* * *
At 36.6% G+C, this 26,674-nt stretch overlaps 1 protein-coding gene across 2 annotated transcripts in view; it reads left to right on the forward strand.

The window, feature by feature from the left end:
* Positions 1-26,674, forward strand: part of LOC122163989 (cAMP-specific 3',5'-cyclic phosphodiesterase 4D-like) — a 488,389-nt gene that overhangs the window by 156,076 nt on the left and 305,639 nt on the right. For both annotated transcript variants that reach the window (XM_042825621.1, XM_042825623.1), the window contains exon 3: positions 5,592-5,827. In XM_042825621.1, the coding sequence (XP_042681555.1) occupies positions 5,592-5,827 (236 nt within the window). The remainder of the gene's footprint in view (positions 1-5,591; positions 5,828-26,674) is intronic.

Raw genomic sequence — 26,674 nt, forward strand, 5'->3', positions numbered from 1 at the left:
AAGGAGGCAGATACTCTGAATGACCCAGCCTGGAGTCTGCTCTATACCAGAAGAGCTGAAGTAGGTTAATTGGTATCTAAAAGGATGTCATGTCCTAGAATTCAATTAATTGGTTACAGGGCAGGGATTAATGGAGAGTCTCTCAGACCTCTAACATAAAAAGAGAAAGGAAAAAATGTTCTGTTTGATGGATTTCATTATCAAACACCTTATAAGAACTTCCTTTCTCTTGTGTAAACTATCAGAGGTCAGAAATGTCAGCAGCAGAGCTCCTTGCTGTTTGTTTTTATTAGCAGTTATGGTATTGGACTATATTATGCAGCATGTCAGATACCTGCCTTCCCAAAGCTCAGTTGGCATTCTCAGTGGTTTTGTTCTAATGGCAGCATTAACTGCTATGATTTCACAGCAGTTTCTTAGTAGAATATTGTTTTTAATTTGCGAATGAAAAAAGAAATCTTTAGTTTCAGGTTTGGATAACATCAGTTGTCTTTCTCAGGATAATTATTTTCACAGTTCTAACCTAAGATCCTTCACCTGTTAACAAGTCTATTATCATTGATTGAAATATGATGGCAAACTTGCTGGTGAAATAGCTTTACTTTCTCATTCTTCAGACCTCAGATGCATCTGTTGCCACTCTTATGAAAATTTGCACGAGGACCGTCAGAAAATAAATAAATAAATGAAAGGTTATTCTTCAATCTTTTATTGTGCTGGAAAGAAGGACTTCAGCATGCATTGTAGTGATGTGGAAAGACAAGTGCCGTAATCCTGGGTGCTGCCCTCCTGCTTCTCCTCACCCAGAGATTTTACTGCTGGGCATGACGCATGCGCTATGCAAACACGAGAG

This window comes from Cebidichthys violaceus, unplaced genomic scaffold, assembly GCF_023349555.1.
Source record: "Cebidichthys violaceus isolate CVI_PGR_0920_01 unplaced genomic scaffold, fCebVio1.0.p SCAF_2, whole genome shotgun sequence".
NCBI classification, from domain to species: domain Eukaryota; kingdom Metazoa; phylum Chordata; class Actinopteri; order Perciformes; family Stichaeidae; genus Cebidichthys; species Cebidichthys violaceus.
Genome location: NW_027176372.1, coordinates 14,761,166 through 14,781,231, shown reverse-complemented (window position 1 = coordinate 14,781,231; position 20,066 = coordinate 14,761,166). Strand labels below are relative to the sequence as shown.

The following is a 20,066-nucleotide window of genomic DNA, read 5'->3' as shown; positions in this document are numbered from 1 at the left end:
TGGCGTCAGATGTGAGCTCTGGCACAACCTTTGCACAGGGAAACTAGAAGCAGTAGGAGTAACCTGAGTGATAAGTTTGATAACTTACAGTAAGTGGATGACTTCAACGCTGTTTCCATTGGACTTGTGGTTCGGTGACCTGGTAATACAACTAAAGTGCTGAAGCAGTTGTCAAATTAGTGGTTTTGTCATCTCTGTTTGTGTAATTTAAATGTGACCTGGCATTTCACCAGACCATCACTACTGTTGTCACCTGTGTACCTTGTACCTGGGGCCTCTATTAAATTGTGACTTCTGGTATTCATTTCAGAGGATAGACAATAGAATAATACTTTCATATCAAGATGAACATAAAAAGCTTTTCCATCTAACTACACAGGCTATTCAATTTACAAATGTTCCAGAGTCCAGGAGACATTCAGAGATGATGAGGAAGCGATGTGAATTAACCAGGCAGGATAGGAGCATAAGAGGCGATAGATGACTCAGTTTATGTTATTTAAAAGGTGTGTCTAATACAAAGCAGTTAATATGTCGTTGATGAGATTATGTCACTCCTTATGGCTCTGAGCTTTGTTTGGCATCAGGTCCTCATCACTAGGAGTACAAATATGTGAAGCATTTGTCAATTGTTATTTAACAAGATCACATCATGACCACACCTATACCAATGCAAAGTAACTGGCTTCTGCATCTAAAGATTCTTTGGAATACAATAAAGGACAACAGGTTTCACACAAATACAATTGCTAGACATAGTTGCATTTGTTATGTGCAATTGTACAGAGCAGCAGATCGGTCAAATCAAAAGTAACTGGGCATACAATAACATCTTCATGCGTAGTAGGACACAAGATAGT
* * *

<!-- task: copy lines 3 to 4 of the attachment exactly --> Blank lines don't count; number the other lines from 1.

* Positions 1-26,674, forward strand: part of LOC122163989 (cAMP-specific 3',5'-cyclic phosphodiesterase 4D-like) — a 488,389-nt gene that overhangs the window by 156,076 nt on the left and 305,639 nt on the right. For both annotated transcript variants that reach the window (XM_042825621.1, XM_042825623.1), the window contains exon 3: positions 5,592-5,827. In XM_042825621.1, the coding sequence (XP_042681555.1) occupies positions 5,592-5,827 (236 nt within the window). The remainder of the gene's footprint in view (positions 1-5,591; positions 5,828-26,674) is intronic.

Raw genomic sequence — 26,674 nt, forward strand, 5'->3', positions numbered from 1 at the left: